Scientists have created a new type of stretchable fabric-based battery powered by bacteria that eats your sweat–or any kind of bacteria-nourishing fluid–to produce electricity. It’s easy to imagine the long-term potential in the experimental prototype–one day, your clothes may charge your smartphone while you trot around the city.
For now, however, the researchers behind the battery are “targeting low-power Internet-of-Things applications,” as Binghamton University Electrical and Computer Science Assistant Professor Seokheun Choi told me over email. “Their throughput,” he said, “is not enough to power those smartphones yet.” The new battery is an evolution of a previous invention that used bacteria and paper, also developed by Choi’s team. Those paper batteries were capable of powering a LED light for 20 minutes on a couple of drops of dirty water, and were designed to be disposable.
This new biological power source, however, is designed to last. Instead of using paper as a substrate, it is embedded in an elastic fabric that can be stretched and twisted. In fact, according to Choi, the technology “exhibits stable electricity-generating capability when tested under repeated stretching and twisting cycles,” which makes it ideal to be embedded in any kind of clothing, including sports gear.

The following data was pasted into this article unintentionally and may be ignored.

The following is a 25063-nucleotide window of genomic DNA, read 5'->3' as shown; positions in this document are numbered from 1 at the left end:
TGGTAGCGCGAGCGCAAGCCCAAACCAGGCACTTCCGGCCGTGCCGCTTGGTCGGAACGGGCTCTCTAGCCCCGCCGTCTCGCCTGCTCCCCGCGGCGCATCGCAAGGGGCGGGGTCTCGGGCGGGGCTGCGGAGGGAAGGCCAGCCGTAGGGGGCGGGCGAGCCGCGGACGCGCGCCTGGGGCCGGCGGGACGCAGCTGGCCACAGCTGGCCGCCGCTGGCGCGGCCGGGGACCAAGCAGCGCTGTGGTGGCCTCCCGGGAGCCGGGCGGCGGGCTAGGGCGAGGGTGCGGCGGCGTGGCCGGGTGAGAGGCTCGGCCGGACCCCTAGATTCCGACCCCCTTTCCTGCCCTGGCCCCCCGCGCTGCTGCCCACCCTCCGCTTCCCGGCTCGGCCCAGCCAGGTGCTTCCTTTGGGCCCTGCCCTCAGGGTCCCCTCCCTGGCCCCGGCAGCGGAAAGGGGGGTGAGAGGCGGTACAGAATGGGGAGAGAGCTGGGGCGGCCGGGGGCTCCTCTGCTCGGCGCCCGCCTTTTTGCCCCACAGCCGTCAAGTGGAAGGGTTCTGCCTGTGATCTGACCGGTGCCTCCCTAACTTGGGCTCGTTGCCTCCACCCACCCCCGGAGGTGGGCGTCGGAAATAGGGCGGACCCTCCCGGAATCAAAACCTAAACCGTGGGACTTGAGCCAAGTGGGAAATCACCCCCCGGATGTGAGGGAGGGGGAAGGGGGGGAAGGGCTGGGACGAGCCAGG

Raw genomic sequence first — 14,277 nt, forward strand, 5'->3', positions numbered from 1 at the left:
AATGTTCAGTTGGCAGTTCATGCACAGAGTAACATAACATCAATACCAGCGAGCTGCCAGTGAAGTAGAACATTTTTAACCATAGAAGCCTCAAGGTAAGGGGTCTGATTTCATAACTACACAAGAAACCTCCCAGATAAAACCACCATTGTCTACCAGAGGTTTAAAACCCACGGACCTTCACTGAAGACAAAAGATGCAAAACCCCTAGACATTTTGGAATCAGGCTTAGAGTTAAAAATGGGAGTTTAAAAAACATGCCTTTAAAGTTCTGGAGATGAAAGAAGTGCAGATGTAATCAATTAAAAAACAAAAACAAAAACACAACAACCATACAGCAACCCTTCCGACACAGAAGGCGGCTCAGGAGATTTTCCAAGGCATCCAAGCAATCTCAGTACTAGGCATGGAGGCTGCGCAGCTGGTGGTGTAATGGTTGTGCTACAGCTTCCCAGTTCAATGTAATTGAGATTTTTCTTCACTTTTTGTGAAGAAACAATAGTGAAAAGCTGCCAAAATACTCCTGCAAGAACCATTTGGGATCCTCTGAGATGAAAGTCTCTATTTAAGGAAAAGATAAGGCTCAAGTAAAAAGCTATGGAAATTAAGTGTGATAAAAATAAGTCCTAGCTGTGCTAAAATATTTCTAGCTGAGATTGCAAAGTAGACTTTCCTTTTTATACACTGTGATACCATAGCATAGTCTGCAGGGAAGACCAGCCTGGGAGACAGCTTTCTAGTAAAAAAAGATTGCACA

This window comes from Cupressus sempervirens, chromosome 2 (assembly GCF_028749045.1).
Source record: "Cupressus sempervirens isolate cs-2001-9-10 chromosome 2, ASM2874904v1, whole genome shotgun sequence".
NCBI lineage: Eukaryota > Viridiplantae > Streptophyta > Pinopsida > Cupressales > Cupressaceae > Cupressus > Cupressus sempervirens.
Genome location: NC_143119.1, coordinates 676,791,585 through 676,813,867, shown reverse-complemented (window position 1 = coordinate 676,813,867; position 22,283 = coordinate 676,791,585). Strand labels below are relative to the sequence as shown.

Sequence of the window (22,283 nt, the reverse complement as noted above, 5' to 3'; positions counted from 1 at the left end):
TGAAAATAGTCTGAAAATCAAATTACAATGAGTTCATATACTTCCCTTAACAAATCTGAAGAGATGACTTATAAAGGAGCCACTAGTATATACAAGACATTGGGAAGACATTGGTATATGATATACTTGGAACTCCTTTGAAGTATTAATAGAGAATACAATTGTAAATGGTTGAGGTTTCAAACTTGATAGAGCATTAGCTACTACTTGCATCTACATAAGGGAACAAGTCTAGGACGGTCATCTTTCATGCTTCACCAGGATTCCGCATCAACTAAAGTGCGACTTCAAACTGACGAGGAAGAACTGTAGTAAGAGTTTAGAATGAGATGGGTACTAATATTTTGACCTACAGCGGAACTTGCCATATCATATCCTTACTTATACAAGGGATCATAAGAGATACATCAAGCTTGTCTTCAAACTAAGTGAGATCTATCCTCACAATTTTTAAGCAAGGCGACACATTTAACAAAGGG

Choi is hopeful that their bio-batteries can make a difference in today’s power-hungry society, arguing that bacteria is everywhere in incredible quantities. “If we consider that humans possess more bacterial cells than human cells in their bodies,” he says in the release announcing the invention, “the direct use of bacterial cells as a power resource interdependently with the human body is conceivable for wearable electronics.”
The technology could have other applications, according to Choi. It can be used to embed self-powered sensors in any type of surface, no matter how complex it is, “like moving body parts or organs. We considered a flexible, stretchable, miniaturized bio-battery as a truly useful energy technology because of their sustainable, renewable and eco-friendly capabilities.”
It remains to be seen if these bacteria-based power sources could find a path to industrial manufacturing any time soon. Many other promising battery technologies have had a tough time coming to market due to immense economical and technical constraints. Still, I hope this one works out. The idea of charging my phone using my sweaty underpants as a source of infinite energy sounds absolutely perfect.